Slotting in days of old allowed a place for the gasses that built up between the pad and the rotor to escape. Slotting can also aid in removing any debris which happens to somehow contaminate the friction surface by scraping the pads clean. This however is negligible, and modern brake compounds do not out-gas much in use.

Slotting does not decrease stopping distances and does not improve cooling ability. Slotted rotors are ok for racing use, but are not necessary. The cost difference between a centric premium (blank) rotor and something like a power slot rotor is better spent on upgraded pad compounds or better tires.

Anyone looking to reduce stopping distances needs to look at their tires. Brakes do not stop the car, tires do. Brakes simply transfer energy...in the case of the car, forward momentum is changed into heat. Upgraded brakes can handle more heat, which improves repeated brake performance. However if a cars braking system is able to lock up the tires, then the only way to shorten stopping distances is to upgrade the tires.

For anyone looking for a cost effective brake upgrade, do the following.

Use a high performance street pad compound that is properly bed-in.
-Benefits: Increased coefficient of friction (better bite), increased fade resistance due to higher temperature limits, better pedal feel due to less compression of the actual compound.
Use a Dot 4 high temperature fluid and keep it fresh.
-Benefits: Increased fade resistance, specifically less risk of fluid boiling and vapor lock.
Use a high performance low expansion brake line, such as stainless steel lines.
-Benefits: Improved pedal feel via reduced expansion of the brake line. This improves modulation of the brake system and greatly increases the perception of "better brakes."

What are the actual benefits of going with a big brake system?

Increased thermal capacity (reduced fade). The larger rotor has more mass to absorb heat and more surface area to dissipate heat. Additionally a rotor with a larger diameter will offer a mechanical advantage to the caliper, which in turn reduces heat and improves REPEATED braking performance.

Depending on the design of the big brakes caliper, the caliper itself could be stiffer. This improves pedal feel and improves modulation. The brembo 4 piston fixed calipers will offer an advantage in stiffness over the factory 2 piece sliding setup. There are also other advantages of going with a fixed caliper vs a floating caliper with slidpins.

But anyways, big brake setups and fancy rotors also add another advantage. Looks . This is another important variable for a street car.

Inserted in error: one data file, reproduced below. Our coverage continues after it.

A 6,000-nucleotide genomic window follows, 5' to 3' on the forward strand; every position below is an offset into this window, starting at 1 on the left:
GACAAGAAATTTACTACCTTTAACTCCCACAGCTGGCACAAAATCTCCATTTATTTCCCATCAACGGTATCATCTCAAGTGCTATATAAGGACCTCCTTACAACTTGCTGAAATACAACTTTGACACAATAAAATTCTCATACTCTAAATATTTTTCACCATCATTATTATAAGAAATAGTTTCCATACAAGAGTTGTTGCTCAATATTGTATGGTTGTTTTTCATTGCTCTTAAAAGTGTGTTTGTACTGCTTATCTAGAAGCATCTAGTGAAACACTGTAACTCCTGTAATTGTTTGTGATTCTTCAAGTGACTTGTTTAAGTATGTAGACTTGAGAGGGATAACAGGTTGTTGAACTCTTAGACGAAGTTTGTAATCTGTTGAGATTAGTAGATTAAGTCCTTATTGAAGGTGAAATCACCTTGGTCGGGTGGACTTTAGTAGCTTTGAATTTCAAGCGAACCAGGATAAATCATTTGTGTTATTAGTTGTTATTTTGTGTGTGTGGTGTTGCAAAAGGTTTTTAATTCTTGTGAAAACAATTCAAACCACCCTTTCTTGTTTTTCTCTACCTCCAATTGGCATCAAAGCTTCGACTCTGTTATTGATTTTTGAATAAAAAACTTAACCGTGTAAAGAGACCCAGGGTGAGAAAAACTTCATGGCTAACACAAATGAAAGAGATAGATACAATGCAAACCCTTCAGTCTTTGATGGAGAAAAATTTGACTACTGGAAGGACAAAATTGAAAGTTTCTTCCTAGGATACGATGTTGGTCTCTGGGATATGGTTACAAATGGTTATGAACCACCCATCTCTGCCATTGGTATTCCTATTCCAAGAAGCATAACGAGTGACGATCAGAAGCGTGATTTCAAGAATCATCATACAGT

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Old 09-02-2014, 08:21 AM   #28
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100% This ^^
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Old 09-02-2014, 08:24 AM   #29
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That write up by BadCon could be its own thing and a sticky. Thanks for the edumacation!

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Old 09-02-2014, 09:02 PM   #30
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That's simply not the case. You will not find a cast iron rotor with cross drilling in a professional race environment. They crack. Not a matter of if, but when. Carbon Ceramic setups are a different animal entirely and should not be used as a point of reference.

Cross drilling looks good. Premium car manufacturers have to maintain some level of image. Cross drilled cast iron rotors are simply dangerous on a road course under hard use. They will crack, and should be inspected regularly.

As for slotting, it has nothing to do with heat. All of a rotors heat management is handled by the internal vents. Slotting does not improve cooling ability. In practice it removes material from the rotor, which in turn reduces the mass of the "heatsink" and can in-fact, increase rotor temperatures. Though the amount of material removed is negligible, so it does not have much of an effect.

Slotting in days of old allowed a place for the gasses that built up between the pad and the rotor to escape. Slotting can also aid in removing any debris which happens to somehow contaminate the friction surface by scraping the pads clean. This however is negligible, and modern brake compounds do not out-gas much in use.

Slotting does not decrease stopping distances and does not improve cooling ability. Slotted rotors are ok for racing use, but are not necessary. The cost difference between a centric premium (blank) rotor and something like a power slot rotor is better spent on upgraded pad compounds or better tires.